The Science of Fear-Mongering: How to Protect Your Mind from Demagogues | Susan David

How do we thrive in a world where every which
way we turn our fear is being activated by politicians, by the media and by the desperate
events that are happening around us? What is really fascinating when we look at
the brain research around fear is that our brains proxy anything that feels unfamiliar,
incoherent or inaccessible as being unsafe. There is fascinating research that shows that
when people have lower levels of self-esteem and they are in a job in which they are recognized
and promoted, that promotion can feel incoherent to the person with low self-esteem. They have low self-esteem and they might be
used to and expecting to be treated badly. So what is fascinating is the results showing
that when people are promoted when they have a lower levels of self-esteem they are more
likely to leave their jobs. Fear is an incredibly, incredibly powerful
force in our lives and our brains are fairly immature in assessing anything that feels
slightly incoherent for unfamiliar as unsafe. What this might mean is that if you are used
to hearing a story time and time again from a parent or from a partner about how you are
not good enough, you are more likely to be drawn to that relationship because it feels
familiar. The messaging that you are getting time and
time again is connected with what you expect to get. When we have politicians who are effectively
demagogues who are inspiring fear in us, that fear leads to very particular and relatively
predictable responses. When we are fearful there is this idea in
psychological research of mortality say yes that when our mortality is threatened, when
someone says oh this group of people is out to get you and we feel that we are actively
being threatened we are more likely to stereotype, we are more likely as individuals to become
bigoted, we are more likely to respond to messages that we hear time and time again
even if they are against our values as somehow making sense to us. How do we protect ourselves against this? Daniel Kahneman describes system 1 thinking
and system 2 thinking. System 1 thinking is the intuitive response,
the emotional visceral us and them that can sometimes arise out of fear. System 2 is the deliberate thoughtful examination
of what is this person saying? Is it inline with how I really want to be? Is it connected with how I really want to
raise my children? Is this a world that I want to support? When we are able to step back from our fear,
not to pretend that it doesn’t exist but to see our fear for what it is, fear, not a direction
but data and an emotion. When we are able to step back from the fear
and able to assess the fear and assess the messaging from the place of our values in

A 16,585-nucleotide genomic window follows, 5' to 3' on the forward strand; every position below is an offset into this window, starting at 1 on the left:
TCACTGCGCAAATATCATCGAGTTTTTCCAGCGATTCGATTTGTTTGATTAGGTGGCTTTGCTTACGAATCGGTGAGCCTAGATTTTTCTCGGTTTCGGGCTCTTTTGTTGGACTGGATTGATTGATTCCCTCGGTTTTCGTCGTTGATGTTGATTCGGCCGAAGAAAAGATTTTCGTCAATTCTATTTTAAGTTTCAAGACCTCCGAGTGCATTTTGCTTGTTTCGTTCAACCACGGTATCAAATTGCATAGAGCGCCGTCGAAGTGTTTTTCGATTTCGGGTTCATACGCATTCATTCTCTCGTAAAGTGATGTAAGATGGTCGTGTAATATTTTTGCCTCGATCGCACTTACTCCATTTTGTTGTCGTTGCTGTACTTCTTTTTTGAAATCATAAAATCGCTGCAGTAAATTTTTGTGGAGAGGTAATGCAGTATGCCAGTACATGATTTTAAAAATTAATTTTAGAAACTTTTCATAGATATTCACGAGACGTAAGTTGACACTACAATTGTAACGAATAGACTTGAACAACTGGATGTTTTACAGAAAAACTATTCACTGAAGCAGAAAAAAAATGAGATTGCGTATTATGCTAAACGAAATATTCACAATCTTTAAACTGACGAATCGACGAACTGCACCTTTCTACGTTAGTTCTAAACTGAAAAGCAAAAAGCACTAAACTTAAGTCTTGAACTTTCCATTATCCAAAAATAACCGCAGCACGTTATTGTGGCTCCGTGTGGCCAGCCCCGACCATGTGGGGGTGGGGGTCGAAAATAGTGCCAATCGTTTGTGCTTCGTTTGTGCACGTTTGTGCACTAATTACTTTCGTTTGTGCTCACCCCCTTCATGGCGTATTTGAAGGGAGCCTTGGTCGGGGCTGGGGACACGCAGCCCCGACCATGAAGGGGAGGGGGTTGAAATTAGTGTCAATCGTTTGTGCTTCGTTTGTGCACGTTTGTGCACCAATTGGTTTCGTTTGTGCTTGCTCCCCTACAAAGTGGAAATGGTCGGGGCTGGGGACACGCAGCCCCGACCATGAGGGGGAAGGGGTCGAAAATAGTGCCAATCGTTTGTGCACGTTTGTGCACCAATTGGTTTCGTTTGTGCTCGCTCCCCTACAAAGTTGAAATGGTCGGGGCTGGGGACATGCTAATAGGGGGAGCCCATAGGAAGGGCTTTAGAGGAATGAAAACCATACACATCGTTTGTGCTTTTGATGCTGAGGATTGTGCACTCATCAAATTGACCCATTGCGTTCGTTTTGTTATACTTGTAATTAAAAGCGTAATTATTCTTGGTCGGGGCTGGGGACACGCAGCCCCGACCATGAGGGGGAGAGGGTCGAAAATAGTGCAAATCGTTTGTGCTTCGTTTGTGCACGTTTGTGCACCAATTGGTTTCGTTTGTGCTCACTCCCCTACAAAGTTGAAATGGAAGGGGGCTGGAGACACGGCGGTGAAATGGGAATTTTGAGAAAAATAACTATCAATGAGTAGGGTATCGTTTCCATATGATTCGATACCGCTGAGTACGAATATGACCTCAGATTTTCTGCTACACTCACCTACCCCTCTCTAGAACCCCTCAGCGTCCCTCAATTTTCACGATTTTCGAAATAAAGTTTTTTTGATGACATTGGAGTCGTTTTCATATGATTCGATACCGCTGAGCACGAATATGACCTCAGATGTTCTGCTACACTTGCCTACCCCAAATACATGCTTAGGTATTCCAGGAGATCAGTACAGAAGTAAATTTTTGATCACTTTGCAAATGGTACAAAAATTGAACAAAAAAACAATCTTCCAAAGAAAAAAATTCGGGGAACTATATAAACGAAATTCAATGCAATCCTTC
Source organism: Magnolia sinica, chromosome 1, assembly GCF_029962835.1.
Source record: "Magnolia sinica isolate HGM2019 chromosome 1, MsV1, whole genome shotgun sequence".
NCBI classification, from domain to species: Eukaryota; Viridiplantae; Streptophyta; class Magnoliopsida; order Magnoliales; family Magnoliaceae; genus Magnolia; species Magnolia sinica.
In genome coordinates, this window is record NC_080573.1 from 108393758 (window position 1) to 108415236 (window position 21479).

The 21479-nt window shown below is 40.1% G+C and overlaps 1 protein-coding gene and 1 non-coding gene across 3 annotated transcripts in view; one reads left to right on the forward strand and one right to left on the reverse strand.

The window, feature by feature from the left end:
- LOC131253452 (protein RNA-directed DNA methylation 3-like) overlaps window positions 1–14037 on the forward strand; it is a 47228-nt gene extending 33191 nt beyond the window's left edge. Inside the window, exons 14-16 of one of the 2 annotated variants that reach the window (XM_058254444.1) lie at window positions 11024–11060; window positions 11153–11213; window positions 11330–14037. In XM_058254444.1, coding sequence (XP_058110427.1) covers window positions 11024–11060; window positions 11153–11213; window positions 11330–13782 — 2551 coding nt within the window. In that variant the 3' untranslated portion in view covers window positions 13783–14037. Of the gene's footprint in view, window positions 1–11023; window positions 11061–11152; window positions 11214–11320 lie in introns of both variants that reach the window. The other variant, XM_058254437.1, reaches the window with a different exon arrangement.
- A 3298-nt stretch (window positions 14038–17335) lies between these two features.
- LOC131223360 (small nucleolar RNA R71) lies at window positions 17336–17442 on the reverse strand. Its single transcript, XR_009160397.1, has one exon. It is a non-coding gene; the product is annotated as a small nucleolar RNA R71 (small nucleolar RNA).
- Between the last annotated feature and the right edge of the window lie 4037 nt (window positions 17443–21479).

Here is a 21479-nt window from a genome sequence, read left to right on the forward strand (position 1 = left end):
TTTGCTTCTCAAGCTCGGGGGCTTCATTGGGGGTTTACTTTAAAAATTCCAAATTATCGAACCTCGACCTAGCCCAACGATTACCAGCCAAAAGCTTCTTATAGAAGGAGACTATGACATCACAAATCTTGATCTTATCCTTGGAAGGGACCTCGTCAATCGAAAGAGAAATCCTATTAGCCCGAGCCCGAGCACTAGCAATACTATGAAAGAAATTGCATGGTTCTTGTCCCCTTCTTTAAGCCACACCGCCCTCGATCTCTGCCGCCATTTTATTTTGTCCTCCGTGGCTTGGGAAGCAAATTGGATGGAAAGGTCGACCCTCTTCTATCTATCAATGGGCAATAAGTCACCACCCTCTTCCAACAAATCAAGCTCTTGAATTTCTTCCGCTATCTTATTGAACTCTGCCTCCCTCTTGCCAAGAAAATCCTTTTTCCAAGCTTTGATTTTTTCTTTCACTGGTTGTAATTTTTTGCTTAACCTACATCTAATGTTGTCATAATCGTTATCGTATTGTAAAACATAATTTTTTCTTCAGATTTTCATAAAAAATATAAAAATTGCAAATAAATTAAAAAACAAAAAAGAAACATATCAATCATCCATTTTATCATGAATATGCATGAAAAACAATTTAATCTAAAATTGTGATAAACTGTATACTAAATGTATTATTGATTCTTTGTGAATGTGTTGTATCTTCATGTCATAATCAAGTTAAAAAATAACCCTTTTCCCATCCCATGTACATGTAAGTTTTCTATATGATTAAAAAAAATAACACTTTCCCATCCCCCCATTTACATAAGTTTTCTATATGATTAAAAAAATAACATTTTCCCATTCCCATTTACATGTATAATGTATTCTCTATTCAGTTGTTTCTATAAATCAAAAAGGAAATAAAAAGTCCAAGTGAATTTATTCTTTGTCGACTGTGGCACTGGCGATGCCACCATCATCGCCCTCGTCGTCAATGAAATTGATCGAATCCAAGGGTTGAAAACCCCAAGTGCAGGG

a more deliberate thoughtful way, we are able to come to a place where we are ultimately
protected from the demagoguery message, from the message of the fear and are able to move
us ourselves forward in a way that is aliened with how we truly want to be and with a world
that we truly want to live in. When Donald Trump first started with all of
his messaging we used to hear things that the politicians would say and we would be
like oh my goodness how can the person possibly say that thing? But what happens over time is the more familiar
something sounds, so the more we’ve heard it time and time again, even if the story
is inaccurate, even if the story doesn’t serve us the more we are likely to become immured
to it and immune to it. So what I actually think from a media perspective
is when I speak to people in the media about this they will often say well we simply go
where the story takes us so we’ll give as much coverage to wherever the story is at
even if the story is one that insights hatred or violence. But I actually think that there is a very,
very powerful ethical choice that the media makes in that. Because when they expose and expose and expose
and expose a story that is about hatred and a story that is about violence, as human beings
the more familiar we become with that story the more immured we become to it. And I think we can see exactly this in the
current elections that things that were said six months ago where everyone was horrified
that a politician could possibly even prevail on people to listen to what was being said
are now being met with oh there we go again. We somehow have become immured to the messaging
because of the familiarity with which we are hearing it. And I think it’s really important for us as
a society and for us as voters to recognize that a familiar story it’s not necessarily
a truthful story. A familiar story might sound comfortable and
our brains might proxy that story for meaning safe and therefore right and therefore comfortable,
but that story doesn’t necessarily reflect us or what we value. And it’s really important to be able to step
out from the safety of what might at this point feel familiar and really recognize the
words for what they are. They are words that are inciting hatred and
division and stereotyping in us as a society. And for many of us that’s not the society
in which we want to live. And I think there is a moral impetus on us
to be able to step back from the story and step forward with our values.